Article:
PGF II SA & PGF II (Lime) SA v Royal & Sun Alliance Insurance Plc (2010)


A landlord who had successfully brought a dilapidation claim against its tenant and sub-tenant was entitled to recover 90 per cent of its costs against the tenant and all of its costs against the sub-tenant, as its approach to bringing the claim had been reasonable.


The court was required to determine costs arising out of an action brought by the claimant landlord (P) against the first defendant tenant (R) and second defendant sub-tenant (L). In PGF II SA v Royal & Sun Alliance Insurance Plc (2010) EWHC 1459 (TCC), P had made a successful claim for dilapidations against R and L after they failed to comply with an obligation to put the premises into repair before the termination of their lease. P obtained judgment for £735,749.40 against R and £122,570.51 against L. P sought its costs on the basis that it had been the successful party in the litigation. R and L submitted that there should be no order as to costs because (1) P had acted unreasonably in the way it approached the dilapidations claim; (2) in breach of para 3.6 of the Dilapidations Protocol, the dilapidations schedule served by P did not contain an endorsement by the surveyor who prepared it; (3) they had won on the issue of cladding as their expert's scheme was preferred to that of P's expert; (4) although P's recovery exceeded their Part 36 offers, it was substantially less than P's own Part 36 offer.


(1) P was the successful party in the litigation and, under the general rule, R and L had to pay P's costs. However, the court could make a different order if it was just to do so, taking into account the considerations spelt out in the CPR r.44.3(4) and r.44.3(5). Those included conduct before or as well as during the proceedings, and the extent to which the parties followed the Practice Directions and the relevant pre-action protocol. P had not acted unreasonably in the way in which it approached the dilapidations claim. It had served a schedule of dilapidations on R, and its surveyor had invited R's surveyor to enter into discussions. Furthermore, there had been no attempt by R or L to accelerate the process of working through the claim before the termination of the lease. Indeed, there was nothing to suggest that they had ever intended to carry out the significant work needed to put the premises into repair. R had also failed to respond to a pre-action protocol letter sent by P, and L had sent a letter asking for the most extensive disclosure, the purpose of which had been to put P to disproportionate expense before it was able to bring a claim. (2) The fact that the schedule did not contain the endorsement set out in para 3.6 was a technicality. It was suggested that the failure naturally aroused any reasonable tenant's suspicions about the accuracy of the schedule and its costings. However, there was no suggestion in the correspondence that that was the case. The surveyors had been entirely respectable and competent in trying to grapple with the difficult problem of trying to value a complicated notional scheme. There was no suggestion that P's surveyor was unwilling to meet with R and L to try to resolve the claim. (3) P should not suffer a penalty in costs just because R and L's expert evidence had been preferred in relation to the cladding issue. P had acted entirely reasonably in raising and contesting the issues on the basis of its expert's report, and those matters had been pursued in a manner which was entirely appropriate. The parties' experts had been able to reach agreement on a number of matters, thereby indicating that the discussions were carried out in a proper and professional manner. Further, all parties had had an equal opportunity to cost the alternative schemes and to assess the risk of success and failure in relation to each and therefore to safeguard their position in relation to costs. Accordingly, there should be no specific discount against P by reason of the fact that the evidence of R and L's expert was preferred to that of P's expert. (4) There was no precedent or justification for the proposition that P's costs should be reduced because they had recovered very significantly less than their Part 36 offer or because R and L's Part 36 offers were closer to the final result. (5) Looking at the matters overall, and taking into account all the circumstances, P, having been successful, would recover its reasonable costs against L on the standard basis subject to a detailed assessment if not agreed, and 90 per cent of its costs against R on the same basis.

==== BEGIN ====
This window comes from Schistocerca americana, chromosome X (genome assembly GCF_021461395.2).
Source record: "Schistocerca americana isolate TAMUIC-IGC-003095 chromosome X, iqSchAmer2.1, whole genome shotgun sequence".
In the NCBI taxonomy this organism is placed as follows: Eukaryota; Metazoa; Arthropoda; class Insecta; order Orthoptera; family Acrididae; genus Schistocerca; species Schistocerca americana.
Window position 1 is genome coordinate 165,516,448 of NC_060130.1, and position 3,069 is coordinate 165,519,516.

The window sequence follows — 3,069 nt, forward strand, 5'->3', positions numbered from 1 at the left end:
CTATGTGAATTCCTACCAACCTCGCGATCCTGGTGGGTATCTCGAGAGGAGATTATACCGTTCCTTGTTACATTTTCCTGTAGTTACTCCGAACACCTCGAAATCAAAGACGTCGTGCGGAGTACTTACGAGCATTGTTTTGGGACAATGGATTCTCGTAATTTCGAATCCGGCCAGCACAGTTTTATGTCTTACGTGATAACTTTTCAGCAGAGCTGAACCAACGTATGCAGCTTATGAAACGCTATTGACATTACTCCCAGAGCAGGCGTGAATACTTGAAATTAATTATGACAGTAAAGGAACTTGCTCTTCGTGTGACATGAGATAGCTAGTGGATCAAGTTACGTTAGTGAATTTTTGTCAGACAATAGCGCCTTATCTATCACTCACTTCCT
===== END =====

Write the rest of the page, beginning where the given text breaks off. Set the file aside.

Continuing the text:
Costs determined